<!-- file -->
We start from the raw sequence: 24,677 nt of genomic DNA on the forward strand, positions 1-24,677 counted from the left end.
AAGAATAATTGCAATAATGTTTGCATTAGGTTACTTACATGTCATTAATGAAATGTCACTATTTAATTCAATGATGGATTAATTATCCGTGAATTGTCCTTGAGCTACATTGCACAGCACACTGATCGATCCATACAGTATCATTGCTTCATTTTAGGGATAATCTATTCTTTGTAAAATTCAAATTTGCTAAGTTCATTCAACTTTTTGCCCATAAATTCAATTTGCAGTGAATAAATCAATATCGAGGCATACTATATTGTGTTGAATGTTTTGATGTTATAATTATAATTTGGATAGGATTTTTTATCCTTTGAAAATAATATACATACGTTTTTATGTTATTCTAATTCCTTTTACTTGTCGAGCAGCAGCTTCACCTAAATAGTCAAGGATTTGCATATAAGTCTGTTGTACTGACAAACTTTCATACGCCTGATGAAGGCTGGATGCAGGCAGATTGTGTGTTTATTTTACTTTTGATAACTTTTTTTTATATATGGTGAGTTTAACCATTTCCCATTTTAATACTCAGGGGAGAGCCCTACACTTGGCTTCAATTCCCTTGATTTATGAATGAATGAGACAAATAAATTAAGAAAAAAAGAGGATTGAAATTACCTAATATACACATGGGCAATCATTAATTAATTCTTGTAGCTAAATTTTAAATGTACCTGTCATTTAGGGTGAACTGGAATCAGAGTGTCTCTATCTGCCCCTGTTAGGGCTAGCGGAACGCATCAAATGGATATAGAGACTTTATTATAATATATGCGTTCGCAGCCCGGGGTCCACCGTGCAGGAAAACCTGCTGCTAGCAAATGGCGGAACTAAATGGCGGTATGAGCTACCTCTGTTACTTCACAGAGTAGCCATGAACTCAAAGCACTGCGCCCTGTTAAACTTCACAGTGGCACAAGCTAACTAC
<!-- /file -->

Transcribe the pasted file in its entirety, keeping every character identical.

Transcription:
We start from the raw sequence: 24,677 nt of genomic DNA on the forward strand, positions 1-24,677 counted from the left end.
AAGAATAATTGCAATAATGTTTGCATTAGGTTACTTACATGTCATTAATGAAATGTCACTATTTAATTCAATGATGGATTAATTATCCGTGAATTGTCCTTGAGCTACATTGCACAGCACACTGATCGATCCATACAGTATCATTGCTTCATTTTAGGGATAATCTATTCTTTGTAAAATTCAAATTTGCTAAGTTCATTCAACTTTTTGCCCATAAATTCAATTTGCAGTGAATAAATCAATATCGAGGCATACTATATTGTGTTGAATGTTTTGATGTTATAATTATAATTTGGATAGGATTTTTTATCCTTTGAAAATAATATACATACGTTTTTATGTTATTCTAATTCCTTTTACTTGTCGAGCAGCAGCTTCACCTAAATAGTCAAGGATTTGCATATAAGTCTGTTGTACTGACAAACTTTCATACGCCTGATGAAGGCTGGATGCAGGCAGATTGTGTGTTTATTTTACTTTTGATAACTTTTTTTTATATATGGTGAGTTTAACCATTTCCCATTTTAATACTCAGGGGAGAGCCCTACACTTGGCTTCAATTCCCTTGATTTATGAATGAATGAGACAAATAAATTAAGAAAAAAAGAGGATTGAAATTACCTAATATACACATGGGCAATCATTAATTAATTCTTGTAGCTAAATTTTAAATGTACCTGTCATTTAGGGTGAACTGGAATCAGAGTGTCTCTATCTGCCCCTGTTAGGGCTAGCGGAACGCATCAAATGGATATAGAGACTTTATTATAATATATGCGTTCGCAGCCCGGGGTCCACCGTGCAGGAAAACCTGCTGCTAGCAAATGGCGGAACTAAATGGCGGTATGAGCTACCTCTGTTACTTCACAGAGTAGCCATGAACTCAAAGCACTGCGCCCTGTTAAACTTCACAGTGGCACAAGCTAACTAC